You’ve probably heard all the adages -- steady progress toward a meaningful goal, don’t die with the music still in you, successful people play themselves out. Which make me wonder about this adage: “No one’s ever going to wish he spent more time at the office.”

If “at the office” means “working,” I beg to differ. Working’s my favorite way to relax because I love what I do.


The other day I tossed off a quick eMail to someone who’s usually quick to reply.

I got nothing.

I was tempted to bash myself for not reading my audience accurately. Translation: I kept having to bat that thought away over the next couple of days.

I’d shared a few things we update each other on every now and then. And then, on a whim, I threw in a quick aside about another project.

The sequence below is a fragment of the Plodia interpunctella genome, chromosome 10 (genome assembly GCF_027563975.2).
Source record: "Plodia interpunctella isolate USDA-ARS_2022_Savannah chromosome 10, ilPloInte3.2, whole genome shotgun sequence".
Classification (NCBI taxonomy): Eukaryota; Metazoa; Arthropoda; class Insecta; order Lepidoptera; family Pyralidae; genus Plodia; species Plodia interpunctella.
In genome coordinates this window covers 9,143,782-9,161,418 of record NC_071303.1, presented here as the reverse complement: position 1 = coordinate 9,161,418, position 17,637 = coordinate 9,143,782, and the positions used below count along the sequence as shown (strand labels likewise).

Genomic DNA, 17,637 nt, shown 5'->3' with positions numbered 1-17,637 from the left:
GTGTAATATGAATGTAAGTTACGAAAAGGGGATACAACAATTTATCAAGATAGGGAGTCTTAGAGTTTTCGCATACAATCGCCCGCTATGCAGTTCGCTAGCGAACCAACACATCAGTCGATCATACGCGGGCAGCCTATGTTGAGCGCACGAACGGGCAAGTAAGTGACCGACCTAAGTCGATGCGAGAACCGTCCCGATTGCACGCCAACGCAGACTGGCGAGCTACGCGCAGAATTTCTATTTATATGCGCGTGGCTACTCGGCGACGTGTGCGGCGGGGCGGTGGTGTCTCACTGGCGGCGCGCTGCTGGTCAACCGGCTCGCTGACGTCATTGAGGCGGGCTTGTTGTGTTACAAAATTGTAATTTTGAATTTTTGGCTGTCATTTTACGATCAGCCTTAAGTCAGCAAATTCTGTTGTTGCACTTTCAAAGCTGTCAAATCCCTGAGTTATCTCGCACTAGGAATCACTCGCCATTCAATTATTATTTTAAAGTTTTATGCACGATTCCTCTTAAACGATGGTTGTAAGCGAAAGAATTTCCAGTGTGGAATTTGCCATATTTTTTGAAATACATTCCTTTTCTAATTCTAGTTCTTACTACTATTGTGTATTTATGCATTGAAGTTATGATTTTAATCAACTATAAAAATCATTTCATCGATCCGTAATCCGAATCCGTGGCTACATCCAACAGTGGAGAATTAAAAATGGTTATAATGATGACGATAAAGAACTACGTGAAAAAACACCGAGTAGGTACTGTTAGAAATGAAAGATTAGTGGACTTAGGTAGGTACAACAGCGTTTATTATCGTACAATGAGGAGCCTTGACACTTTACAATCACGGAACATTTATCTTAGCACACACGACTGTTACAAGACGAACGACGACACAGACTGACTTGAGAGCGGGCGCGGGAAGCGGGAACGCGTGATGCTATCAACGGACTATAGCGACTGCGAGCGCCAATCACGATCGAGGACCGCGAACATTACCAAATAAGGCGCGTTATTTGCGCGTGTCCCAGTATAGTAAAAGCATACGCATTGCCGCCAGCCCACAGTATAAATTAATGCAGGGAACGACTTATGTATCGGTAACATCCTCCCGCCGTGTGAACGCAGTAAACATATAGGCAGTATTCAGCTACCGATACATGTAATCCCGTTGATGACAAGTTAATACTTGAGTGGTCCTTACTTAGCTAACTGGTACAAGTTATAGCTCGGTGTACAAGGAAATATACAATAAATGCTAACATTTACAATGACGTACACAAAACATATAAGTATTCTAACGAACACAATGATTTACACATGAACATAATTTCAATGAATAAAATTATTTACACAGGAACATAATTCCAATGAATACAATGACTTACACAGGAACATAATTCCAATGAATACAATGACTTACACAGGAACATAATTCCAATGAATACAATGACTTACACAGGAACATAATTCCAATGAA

In the “not everything is about me (and in fact very few things are)” department, it still wasn’t outside the realm of possibility my new project idea had landed with a thud. My friend’s of that world, after all.

Now what?

I remembered she had zero context for the idea. I realized nothing in the way of her (perceived) lack of interest would dissuade me from it. Most of all I renewed my commitment to spend much less time talking about the idea and much more time executing it. See! I got something out of the exchange after all, one-sided though it was.

That was either one heck of an efficient conversation or one colossal rationalization. Whatever it was, it helped me stop worrying I’d embarrassed myself.

How do you move on?

How do you handle a typo?
September 9, 2019